"If you have a rogue employee in the office it's really not going to be much harder for them to do the exact same thing."

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Replying to Ruddles:
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By Justin Bryant
02nd Feb 2023 11:31

Did you miss this bit?

"But that's no excuse for making such rogue action infinitely easier with hybrid working is it (even ignoring the fact the rouge may be someone else in the household)?"

Or are you seriously suggesting it's not infinitely easier?

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Replying to Justin Bryant:
By Ruddles
02nd Feb 2023 11:51

Of course I didn't miss it - did you not realise that my comment was a direct response to it?

The previous comment was that it is not much harder for a rogue employee to 'steal' sensitive information from the office. Your response was that this is no excuse for making it infinitely easier to do so from home. You really do have a weird and wonderful way of interpreting things.

But yes, I am suggesting (actually, agreeing with the previous poster) that it is not infinitely easier. No problem at all for a rogue employee to print/download/email etc etc etc sensitive information.

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Replying to Ruddles:
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By Justin Bryant
02nd Feb 2023 11:54

In that case I suggest you are not suitable for any job advising on anything to do with security etc. (or on anything else for that matter).

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Replying to Justin Bryant:
By Ruddles
02nd Feb 2023 11:58

That's absolutely fine. I am a tax adviser - I leave others to deal with data protection procedures etc.

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Replying to Justin Bryant:
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By totalwise
03rd Feb 2023 01:25

Justin Bryant wrote:

It just shows the nonsense of GDPR with hybrid working. A rogue employee (or their rogue household) could simply print off reams and reams of client sensitive information at home and just store it all at home (or worse). A bit like US presidents seem inclined to do.
https://www.bbc.co.uk/news/world-us-canada-64488011

Simply having a GDPR staff handbook forbidding such practices is useless for such rogues of course.

You haven't heard of print 2 pdf it seems - it's a pretty useful feature to turn html invoices on web pages to pdf storable ones!

You can do the same from your employers office, print 2 pdf and save to cloud.

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By Hugo Fair
01st Feb 2023 20:44

"Is working remotely in breach of GDPR?"

Showed this article to one of my sons, whose instant response (merely to the headline) was:
"Surely an action either is or isn't wholly in breach of GDPR - so what's so special about 'working'?"

Oh the hazards of modern journalism ... headlines without punctuation!

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By sightblinder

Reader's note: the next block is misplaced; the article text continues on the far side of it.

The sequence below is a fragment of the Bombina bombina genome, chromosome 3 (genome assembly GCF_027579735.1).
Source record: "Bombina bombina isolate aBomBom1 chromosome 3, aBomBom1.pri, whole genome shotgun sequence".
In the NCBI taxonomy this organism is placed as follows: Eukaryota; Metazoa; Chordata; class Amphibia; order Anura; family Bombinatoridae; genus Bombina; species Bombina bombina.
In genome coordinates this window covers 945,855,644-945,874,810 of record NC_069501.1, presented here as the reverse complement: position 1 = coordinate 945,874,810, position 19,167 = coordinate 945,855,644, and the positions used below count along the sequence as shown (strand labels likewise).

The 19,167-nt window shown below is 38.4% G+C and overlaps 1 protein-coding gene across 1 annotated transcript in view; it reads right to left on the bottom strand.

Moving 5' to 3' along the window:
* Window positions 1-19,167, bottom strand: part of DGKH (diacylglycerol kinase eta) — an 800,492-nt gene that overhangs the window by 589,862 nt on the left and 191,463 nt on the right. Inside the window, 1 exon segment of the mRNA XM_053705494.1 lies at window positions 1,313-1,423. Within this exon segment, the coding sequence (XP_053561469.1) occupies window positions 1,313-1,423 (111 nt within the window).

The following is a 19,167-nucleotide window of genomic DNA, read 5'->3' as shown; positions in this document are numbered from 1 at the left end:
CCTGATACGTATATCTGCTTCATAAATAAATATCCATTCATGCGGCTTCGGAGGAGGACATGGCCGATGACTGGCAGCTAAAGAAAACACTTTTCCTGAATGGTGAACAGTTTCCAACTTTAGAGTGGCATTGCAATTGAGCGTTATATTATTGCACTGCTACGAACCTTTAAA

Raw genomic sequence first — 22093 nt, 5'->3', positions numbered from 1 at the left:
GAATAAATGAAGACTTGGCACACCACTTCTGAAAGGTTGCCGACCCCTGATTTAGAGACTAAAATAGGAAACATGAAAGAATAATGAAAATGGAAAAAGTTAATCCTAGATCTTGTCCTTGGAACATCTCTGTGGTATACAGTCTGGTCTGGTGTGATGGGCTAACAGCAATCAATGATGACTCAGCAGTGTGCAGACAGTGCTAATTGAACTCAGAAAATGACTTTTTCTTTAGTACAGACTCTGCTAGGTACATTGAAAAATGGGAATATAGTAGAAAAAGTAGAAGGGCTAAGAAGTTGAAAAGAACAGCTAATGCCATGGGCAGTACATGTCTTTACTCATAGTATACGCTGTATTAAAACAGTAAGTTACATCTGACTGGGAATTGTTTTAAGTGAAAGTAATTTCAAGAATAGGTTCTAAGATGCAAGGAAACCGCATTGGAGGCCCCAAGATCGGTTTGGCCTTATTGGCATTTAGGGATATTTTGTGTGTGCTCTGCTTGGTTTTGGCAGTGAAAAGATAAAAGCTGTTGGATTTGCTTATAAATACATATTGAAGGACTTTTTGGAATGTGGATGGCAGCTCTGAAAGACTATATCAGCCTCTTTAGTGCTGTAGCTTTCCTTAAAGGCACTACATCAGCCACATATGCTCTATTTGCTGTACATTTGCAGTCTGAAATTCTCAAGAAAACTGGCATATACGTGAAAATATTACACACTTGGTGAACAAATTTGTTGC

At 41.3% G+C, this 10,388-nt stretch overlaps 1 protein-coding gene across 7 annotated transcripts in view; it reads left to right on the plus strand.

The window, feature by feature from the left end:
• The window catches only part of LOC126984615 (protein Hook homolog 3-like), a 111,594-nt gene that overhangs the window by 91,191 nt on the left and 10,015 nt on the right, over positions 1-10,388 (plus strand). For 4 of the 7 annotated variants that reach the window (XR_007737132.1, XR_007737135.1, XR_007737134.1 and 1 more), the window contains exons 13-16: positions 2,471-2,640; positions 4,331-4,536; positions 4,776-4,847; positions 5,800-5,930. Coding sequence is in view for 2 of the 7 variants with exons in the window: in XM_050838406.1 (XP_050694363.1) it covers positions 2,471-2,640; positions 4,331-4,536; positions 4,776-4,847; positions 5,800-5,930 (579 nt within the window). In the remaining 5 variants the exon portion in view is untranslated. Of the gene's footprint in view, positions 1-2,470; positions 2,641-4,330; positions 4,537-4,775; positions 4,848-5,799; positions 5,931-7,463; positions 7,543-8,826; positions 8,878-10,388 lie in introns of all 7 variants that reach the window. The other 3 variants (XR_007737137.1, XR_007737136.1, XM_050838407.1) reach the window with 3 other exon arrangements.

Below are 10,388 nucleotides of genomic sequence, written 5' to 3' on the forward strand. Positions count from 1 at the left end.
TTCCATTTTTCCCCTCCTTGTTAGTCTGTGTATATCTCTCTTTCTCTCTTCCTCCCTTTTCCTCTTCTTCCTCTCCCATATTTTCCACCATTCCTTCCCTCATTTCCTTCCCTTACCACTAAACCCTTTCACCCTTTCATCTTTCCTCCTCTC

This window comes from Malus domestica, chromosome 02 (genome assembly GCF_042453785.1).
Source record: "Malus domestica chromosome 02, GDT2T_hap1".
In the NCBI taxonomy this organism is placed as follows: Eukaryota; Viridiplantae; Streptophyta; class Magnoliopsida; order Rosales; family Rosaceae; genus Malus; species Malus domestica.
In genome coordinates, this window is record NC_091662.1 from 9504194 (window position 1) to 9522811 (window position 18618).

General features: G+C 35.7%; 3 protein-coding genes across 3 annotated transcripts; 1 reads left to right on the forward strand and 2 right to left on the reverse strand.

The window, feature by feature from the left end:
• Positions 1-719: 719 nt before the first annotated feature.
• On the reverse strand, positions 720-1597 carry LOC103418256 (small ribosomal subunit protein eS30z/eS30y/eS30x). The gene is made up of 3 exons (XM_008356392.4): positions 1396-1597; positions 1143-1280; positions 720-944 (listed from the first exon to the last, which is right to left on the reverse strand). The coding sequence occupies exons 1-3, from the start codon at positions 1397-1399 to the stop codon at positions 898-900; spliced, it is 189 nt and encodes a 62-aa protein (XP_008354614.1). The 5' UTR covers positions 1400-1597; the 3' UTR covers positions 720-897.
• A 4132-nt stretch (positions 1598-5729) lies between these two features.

02nd Feb 2023 09:58

A good article with some valid viewpoints on both sides. But, did you not do the obvious and ask the ICO for their position?

Their enquiries people are very helpful and respond quickly to questions. As a journalist I'm sure they would have wanted to engage with you on an important subject.

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By PChapman
02nd Feb 2023 11:57

I'd say the Boss used GDPR as an excuse to pull people into the office! Lack of trust

If you're using MS Office and Sharepoint say (or dropbox, google office etc...) to store stuff in the cloud you are already working remotely (To where the data is stored)

It comes down to Trust, Training, and Awareness. GDPR requires that you take reasonable steps.
Shirkers will shirk
Workers will work
whether in the office or not

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Replying to PChapman:
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By Trethi Teg
03rd Feb 2023 08:44

Workers work 90% of the time in the office.

Workers work 75% of the time at home.

No "evidence" of this - before anyone starts using that word - simply 50 years of experience and a bit of common sense.

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Replying to Trethi Teg:
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By bendybod
03rd Feb 2023 10:03

But is the 75% (assuming that that proves to be correct) more or less efficient than the 90% in the office?
I'm not defending either way. I have staff who work 100% of the time in the office, staff who work 100% of the time from home and staff that work about 70/30 in favour of the office. I can't say that I've noticed a significant difference between the efficiency of any of them. If anything, those in the office get slightly more distracted by what is going on around them, "watercooler chats" etc.

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Replying to Trethi Teg:
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By Yossarian
03rd Feb 2023 13:38

Trethi Teg wrote:

Workers work 90% of the time in the office.

Workers work 75% of the time at home.

No "evidence" of this - before anyone starts using that word - simply 50 years of experience and a bit of common sense.

Depends on the worker. I used to work from home 2 days per week, then in the office 3 days per week. I often got far more done in the two home days than the three office days as there weren't the continual interruptions, pointless meetings, office gossip etc to contend with.

I now run my own business entirely from home and am probably more productive than I was ever was when employed by others!